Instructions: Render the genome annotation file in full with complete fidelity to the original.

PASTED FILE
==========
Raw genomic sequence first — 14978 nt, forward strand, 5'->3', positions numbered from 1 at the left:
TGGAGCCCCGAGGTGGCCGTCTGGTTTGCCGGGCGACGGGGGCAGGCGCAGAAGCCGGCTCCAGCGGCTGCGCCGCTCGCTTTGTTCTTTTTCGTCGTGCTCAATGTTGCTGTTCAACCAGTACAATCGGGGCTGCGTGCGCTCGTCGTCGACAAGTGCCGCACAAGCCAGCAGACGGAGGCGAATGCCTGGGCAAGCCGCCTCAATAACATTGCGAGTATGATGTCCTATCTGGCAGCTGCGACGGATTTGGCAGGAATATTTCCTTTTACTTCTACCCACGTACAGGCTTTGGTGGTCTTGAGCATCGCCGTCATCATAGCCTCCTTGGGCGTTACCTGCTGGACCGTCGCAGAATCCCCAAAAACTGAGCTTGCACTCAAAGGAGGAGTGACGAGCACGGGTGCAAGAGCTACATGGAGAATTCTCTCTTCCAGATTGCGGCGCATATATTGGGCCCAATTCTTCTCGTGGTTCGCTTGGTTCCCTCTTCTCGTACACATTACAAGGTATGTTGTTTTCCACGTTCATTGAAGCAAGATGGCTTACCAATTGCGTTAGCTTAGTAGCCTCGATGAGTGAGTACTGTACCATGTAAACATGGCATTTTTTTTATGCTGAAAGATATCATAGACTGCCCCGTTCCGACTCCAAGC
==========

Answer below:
Raw genomic sequence first — 14978 nt, forward strand, 5'->3', positions numbered from 1 at the left:
TGGAGCCCCGAGGTGGCCGTCTGGTTTGCCGGGCGACGGGGGCAGGCGCAGAAGCCGGCTCCAGCGGCTGCGCCGCTCGCTTTGTTCTTTTTCGTCGTGCTCAATGTTGCTGTTCAACCAGTACAATCGGGGCTGCGTGCGCTCGTCGTCGACAAGTGCCGCACAAGCCAGCAGACGGAGGCGAATGCCTGGGCAAGCCGCCTCAATAACATTGCGAGTATGATGTCCTATCTGGCAGCTGCGACGGATTTGGCAGGAATATTTCCTTTTACTTCTACCCACGTACAGGCTTTGGTGGTCTTGAGCATCGCCGTCATCATAGCCTCCTTGGGCGTTACCTGCTGGACCGTCGCAGAATCCCCAAAAACTGAGCTTGCACTCAAAGGAGGAGTGACGAGCACGGGTGCAAGAGCTACATGGAGAATTCTCTCTTCCAGATTGCGGCGCATATATTGGGCCCAATTCTTCTCGTGGTTCGCTTGGTTCCCTCTTCTCGTACACATTACAAGGTATGTTGTTTTCCACGTTCATTGAAGCAAGATGGCTTACCAATTGCGTTAGCTTAGTAGCCTCGATGAGTGAGTACTGTACCATGTAAACATGGCATTTTTTTTATGCTGAAAGATATCATAGACTGCCCCGTTCCGACTCCAAGC